Mr. Miller picked out some of his brush strokes. He said he had Adina casually spiking checks, like the diner cashier near his hotel. A woman talks on a pay phone as Dulcamara hawks his potions. Nemorino, as he sings of his love for Adina, absent-mindedly pours salt from a shaker into his hand and sprinkles it on the table, as she looks on in irritation.

    ''I'm absolutely fascinated by the fact that life is simply a tissue of negligible detail,'' Mr. Miller said.

    ''When you heap them together and get them all right and have a mass of them, when the audience is there, they suddenly realize they've seen life. There isn't anything else to life. That's all there is. It's just heaps of negligible detail, and then, dead.''

October 21, 2006 at 04:01 PM | Permalink | Comments (2) | TrackBack

Jeweled Calculator


From the catalog:

    Jeweled Calculator

    You'll be a big hit at the office, supermarket or restaurant with this sparkling accessory!

    Keys in bright, jewel tones add pizzazz to everyday calculations.

    Uses one button-cell battery (included).

    3.5" x 5".



Pretend you got it at Bulgari.


October 21, 2006 at 03:01 PM | Permalink | Comments (0) | TrackBack

Here's an idea™ — A bookofjoe BrainFlash™


This new feature will encompass my sudden inspirations while ignoring perspiration.

Wait a minute, that's not right....

No matter.

Be Sure™.

Hey, come on, joe, let's go already, we don't have all day for you to get untracked: we're busy and important people.


Me so bad.


Just now I was visiting the refrigerator and had the door open so I could in turn remove each one of five jars of different types* of Peloponnese-brand** olives and tip a few onto a paper plate to energize myself for the next few hours.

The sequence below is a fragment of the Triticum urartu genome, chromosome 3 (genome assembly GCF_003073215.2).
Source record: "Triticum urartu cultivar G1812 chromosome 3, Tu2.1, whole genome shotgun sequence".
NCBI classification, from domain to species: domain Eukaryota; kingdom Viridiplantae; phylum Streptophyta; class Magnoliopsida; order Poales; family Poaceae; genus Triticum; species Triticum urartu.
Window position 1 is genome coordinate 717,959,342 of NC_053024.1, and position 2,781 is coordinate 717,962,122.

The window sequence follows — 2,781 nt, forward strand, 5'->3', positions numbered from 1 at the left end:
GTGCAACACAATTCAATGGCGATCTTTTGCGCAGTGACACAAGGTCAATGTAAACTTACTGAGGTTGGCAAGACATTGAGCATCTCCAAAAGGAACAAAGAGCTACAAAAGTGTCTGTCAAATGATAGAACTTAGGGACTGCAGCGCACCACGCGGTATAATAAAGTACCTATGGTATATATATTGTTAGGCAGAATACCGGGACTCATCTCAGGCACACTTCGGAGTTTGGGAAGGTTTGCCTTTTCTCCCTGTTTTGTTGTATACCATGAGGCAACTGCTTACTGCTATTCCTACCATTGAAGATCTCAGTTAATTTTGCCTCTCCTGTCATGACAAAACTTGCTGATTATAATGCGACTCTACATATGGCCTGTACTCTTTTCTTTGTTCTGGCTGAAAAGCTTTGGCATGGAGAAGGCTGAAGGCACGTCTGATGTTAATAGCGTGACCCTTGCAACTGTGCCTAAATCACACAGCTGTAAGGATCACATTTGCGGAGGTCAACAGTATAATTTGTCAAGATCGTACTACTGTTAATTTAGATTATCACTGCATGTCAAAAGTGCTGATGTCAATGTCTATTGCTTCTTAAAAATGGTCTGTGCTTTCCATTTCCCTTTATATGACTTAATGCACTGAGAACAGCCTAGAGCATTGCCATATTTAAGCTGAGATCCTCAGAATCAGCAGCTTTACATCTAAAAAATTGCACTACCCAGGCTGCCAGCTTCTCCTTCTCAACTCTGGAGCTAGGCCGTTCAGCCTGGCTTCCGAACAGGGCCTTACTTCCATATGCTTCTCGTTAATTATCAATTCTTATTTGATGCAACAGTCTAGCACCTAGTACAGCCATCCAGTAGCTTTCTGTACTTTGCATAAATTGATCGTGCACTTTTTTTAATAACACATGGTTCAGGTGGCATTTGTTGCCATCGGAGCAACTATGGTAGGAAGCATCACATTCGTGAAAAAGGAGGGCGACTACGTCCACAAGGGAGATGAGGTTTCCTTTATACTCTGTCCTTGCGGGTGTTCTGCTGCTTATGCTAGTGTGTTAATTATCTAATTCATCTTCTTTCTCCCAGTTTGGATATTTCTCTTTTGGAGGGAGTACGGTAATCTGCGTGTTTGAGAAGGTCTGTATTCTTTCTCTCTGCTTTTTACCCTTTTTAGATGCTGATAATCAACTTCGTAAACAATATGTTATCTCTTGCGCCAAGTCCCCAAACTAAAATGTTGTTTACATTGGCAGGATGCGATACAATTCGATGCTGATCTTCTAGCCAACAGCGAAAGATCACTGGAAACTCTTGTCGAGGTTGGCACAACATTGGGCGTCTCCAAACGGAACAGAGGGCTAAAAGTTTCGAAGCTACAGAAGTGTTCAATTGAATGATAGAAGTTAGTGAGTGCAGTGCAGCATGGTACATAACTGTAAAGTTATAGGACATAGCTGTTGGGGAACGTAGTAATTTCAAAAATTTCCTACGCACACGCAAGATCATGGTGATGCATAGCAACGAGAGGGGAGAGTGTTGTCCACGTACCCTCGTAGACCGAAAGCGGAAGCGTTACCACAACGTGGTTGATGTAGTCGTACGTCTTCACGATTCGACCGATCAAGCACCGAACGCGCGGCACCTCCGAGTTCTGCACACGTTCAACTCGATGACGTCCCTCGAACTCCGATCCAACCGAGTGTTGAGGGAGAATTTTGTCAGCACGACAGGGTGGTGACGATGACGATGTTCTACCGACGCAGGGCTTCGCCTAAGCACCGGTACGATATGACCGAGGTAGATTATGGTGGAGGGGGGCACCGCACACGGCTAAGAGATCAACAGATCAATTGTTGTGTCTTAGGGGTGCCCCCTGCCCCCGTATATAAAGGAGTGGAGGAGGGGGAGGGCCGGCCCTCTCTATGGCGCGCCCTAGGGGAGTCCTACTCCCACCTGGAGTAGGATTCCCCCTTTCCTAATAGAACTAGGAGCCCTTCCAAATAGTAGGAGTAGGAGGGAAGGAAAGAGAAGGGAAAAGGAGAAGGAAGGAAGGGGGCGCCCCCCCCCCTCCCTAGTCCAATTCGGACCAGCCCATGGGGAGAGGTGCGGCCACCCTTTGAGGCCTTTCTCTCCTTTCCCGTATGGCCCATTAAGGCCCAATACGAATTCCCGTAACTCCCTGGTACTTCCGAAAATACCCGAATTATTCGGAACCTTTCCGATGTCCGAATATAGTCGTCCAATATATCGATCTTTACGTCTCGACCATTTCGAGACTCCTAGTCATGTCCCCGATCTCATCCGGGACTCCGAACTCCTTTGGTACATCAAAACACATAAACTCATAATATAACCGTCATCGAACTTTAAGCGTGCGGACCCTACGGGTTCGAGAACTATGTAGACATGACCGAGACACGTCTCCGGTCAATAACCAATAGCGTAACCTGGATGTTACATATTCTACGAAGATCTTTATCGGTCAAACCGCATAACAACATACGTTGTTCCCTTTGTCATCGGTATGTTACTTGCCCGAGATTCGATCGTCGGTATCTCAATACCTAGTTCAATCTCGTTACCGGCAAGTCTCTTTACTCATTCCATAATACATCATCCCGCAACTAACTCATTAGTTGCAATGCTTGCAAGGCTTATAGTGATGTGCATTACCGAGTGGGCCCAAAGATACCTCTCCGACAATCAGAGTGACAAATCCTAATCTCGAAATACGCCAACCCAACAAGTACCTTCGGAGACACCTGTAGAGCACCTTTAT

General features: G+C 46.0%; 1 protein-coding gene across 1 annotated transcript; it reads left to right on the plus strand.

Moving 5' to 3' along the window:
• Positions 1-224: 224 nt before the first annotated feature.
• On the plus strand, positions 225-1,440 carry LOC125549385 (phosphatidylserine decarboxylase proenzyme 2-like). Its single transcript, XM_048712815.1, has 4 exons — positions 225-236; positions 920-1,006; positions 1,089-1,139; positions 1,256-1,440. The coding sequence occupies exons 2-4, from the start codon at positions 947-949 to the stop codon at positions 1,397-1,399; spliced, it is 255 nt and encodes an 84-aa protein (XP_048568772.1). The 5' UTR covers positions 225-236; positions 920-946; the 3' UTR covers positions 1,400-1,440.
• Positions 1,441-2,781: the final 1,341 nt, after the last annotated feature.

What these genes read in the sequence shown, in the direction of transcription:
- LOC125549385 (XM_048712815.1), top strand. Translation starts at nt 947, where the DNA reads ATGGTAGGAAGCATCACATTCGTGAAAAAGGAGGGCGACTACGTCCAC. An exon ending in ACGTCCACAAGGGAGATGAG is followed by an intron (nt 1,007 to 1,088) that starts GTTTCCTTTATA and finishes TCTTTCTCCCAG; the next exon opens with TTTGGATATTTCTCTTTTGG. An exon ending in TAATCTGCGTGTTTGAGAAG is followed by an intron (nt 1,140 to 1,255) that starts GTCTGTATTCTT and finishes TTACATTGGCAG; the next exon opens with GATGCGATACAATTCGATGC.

And as I did so the penny dropped.

Why should I have to remove the jar from the fridge and bring it over to the counter where the plate sits?

Why isn't there a pull-out/snap-out/folding shelf built into the refrigerator door on which to rest the plate, making the whole operation easier?

First manufacturer to offer this feature can pretend they thought it up themselves.

I'll never tell.

*Amfissa, Cracked, Kalamata, Ionian and Country.

**Without question the finest widely-available brand of olives in jars available in the U.S.

I judge a store by how many varieties it carries.

The best in Central Virginia is Harris Teeter in the Barracks Road Shopping Center in Charlottesville, with the tally of five noted above.

October 21, 2006 at 02:01 PM | Permalink | Comments (2) | TrackBack

Natural Sunrise AM/FM Radio Nature Sounds Multicolor Display Alarm Clock Lamp



Look at the crazy amount of stuff it does, that's why.

Sure, it's not much to look at but sometimes you have to give up a little to get a lot.

From the website:

    Rise & Shine® Natural Alarm Clock® Bedside Lamp

    Do you struggle to fall asleep and then wake to the jolt of your alarm clock?

    Now, Verilux® brings you the answer in one beautiful bedside lamp.

    Nature intended the gradual darkening of night to lull you to sleep and the rising sun to wake you refreshed.

    No wonder this lamp is patented!

    There’s nothing like it and it’s so easy to use!

    Just program the built-in alarm clock with your preferred wake-up time.

    In the morning, the Rise & Shine lamp slowly brightens and the full-range speaker increases its volume, with your favorite radio station or nature sounds, until you're fully awake.

    At night, the process reverses — dimming light and fading sounds gently tell your brain it’s time to sleep.

    Easy-to-read display illuminates in any of 7 colors.

    Super-bright xenon bulb and linen shade.

    8 nature sounds include: Song Birds, Harbor Cove, New England Village, Mountain Brook, Ocean Surf, Woodland Forest, Spring Rain and Gentle Breeze.

    Base diameter 6.5"; 20.25"H.


Ivory or Graphite.



October 21, 2006 at 01:01 PM | Permalink | Comments (1) | TrackBack

World's best sandwich — Episode 2: Worth traveling half-way around the world to try


That's what the writer of the following had to say about the boiled beef sandwich (above) at Nerbone in Florence, Italy, which she tasted on March 20, 2004.